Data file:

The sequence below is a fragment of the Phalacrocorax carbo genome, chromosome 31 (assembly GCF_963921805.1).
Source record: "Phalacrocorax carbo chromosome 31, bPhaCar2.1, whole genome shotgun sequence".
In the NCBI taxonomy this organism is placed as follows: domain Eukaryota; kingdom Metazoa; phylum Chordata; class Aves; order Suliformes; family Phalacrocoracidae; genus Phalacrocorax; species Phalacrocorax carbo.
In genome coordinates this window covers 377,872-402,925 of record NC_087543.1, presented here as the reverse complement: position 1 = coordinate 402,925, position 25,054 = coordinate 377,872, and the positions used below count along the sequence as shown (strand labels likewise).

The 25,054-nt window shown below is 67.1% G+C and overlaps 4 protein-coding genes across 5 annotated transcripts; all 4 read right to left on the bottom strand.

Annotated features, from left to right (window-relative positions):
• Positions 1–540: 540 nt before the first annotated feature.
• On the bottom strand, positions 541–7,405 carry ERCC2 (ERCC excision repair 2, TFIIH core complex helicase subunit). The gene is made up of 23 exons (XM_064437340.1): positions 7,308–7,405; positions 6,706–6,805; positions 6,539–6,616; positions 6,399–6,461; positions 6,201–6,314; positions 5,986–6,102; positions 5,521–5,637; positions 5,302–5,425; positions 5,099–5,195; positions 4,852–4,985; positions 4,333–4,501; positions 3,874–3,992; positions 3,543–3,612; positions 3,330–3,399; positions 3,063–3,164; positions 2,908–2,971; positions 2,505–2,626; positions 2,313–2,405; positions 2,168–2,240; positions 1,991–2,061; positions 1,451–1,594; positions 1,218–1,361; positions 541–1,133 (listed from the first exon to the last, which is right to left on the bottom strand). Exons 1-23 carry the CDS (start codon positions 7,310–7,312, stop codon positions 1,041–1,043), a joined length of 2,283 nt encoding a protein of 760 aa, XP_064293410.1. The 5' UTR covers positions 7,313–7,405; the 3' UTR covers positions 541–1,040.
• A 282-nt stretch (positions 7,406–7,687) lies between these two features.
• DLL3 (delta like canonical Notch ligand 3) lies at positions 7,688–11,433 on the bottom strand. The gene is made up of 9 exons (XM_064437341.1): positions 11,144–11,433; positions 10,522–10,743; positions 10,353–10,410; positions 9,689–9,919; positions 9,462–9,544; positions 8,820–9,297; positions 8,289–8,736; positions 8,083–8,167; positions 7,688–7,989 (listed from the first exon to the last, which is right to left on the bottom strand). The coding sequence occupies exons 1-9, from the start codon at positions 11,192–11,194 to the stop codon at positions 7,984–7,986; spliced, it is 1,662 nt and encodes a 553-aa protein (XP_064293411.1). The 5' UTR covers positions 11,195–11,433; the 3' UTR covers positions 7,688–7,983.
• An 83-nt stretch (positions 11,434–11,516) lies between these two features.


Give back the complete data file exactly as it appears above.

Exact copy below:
The sequence below is a fragment of the Phalacrocorax carbo genome, chromosome 31 (assembly GCF_963921805.1).
Source record: "Phalacrocorax carbo chromosome 31, bPhaCar2.1, whole genome shotgun sequence".
In the NCBI taxonomy this organism is placed as follows: domain Eukaryota; kingdom Metazoa; phylum Chordata; class Aves; order Suliformes; family Phalacrocoracidae; genus Phalacrocorax; species Phalacrocorax carbo.
In genome coordinates this window covers 377,872-402,925 of record NC_087543.1, presented here as the reverse complement: position 1 = coordinate 402,925, position 25,054 = coordinate 377,872, and the positions used below count along the sequence as shown (strand labels likewise).

The 25,054-nt window shown below is 67.1% G+C and overlaps 4 protein-coding genes across 5 annotated transcripts; all 4 read right to left on the bottom strand.

Annotated features, from left to right (window-relative positions):
• Positions 1–540: 540 nt before the first annotated feature.
• On the bottom strand, positions 541–7,405 carry ERCC2 (ERCC excision repair 2, TFIIH core complex helicase subunit). The gene is made up of 23 exons (XM_064437340.1): positions 7,308–7,405; positions 6,706–6,805; positions 6,539–6,616; positions 6,399–6,461; positions 6,201–6,314; positions 5,986–6,102; positions 5,521–5,637; positions 5,302–5,425; positions 5,099–5,195; positions 4,852–4,985; positions 4,333–4,501; positions 3,874–3,992; positions 3,543–3,612; positions 3,330–3,399; positions 3,063–3,164; positions 2,908–2,971; positions 2,505–2,626; positions 2,313–2,405; positions 2,168–2,240; positions 1,991–2,061; positions 1,451–1,594; positions 1,218–1,361; positions 541–1,133 (listed from the first exon to the last, which is right to left on the bottom strand). Exons 1-23 carry the CDS (start codon positions 7,310–7,312, stop codon positions 1,041–1,043), a joined length of 2,283 nt encoding a protein of 760 aa, XP_064293410.1. The 5' UTR covers positions 7,313–7,405; the 3' UTR covers positions 541–1,040.
• A 282-nt stretch (positions 7,406–7,687) lies between these two features.
• DLL3 (delta like canonical Notch ligand 3) lies at positions 7,688–11,433 on the bottom strand. The gene is made up of 9 exons (XM_064437341.1): positions 11,144–11,433; positions 10,522–10,743; positions 10,353–10,410; positions 9,689–9,919; positions 9,462–9,544; positions 8,820–9,297; positions 8,289–8,736; positions 8,083–8,167; positions 7,688–7,989 (listed from the first exon to the last, which is right to left on the bottom strand). The coding sequence occupies exons 1-9, from the start codon at positions 11,192–11,194 to the stop codon at positions 7,984–7,986; spliced, it is 1,662 nt and encodes a 553-aa protein (XP_064293411.1). The 5' UTR covers positions 11,195–11,433; the 3' UTR covers positions 7,688–7,983.
• An 83-nt stretch (positions 11,434–11,516) lies between these two features.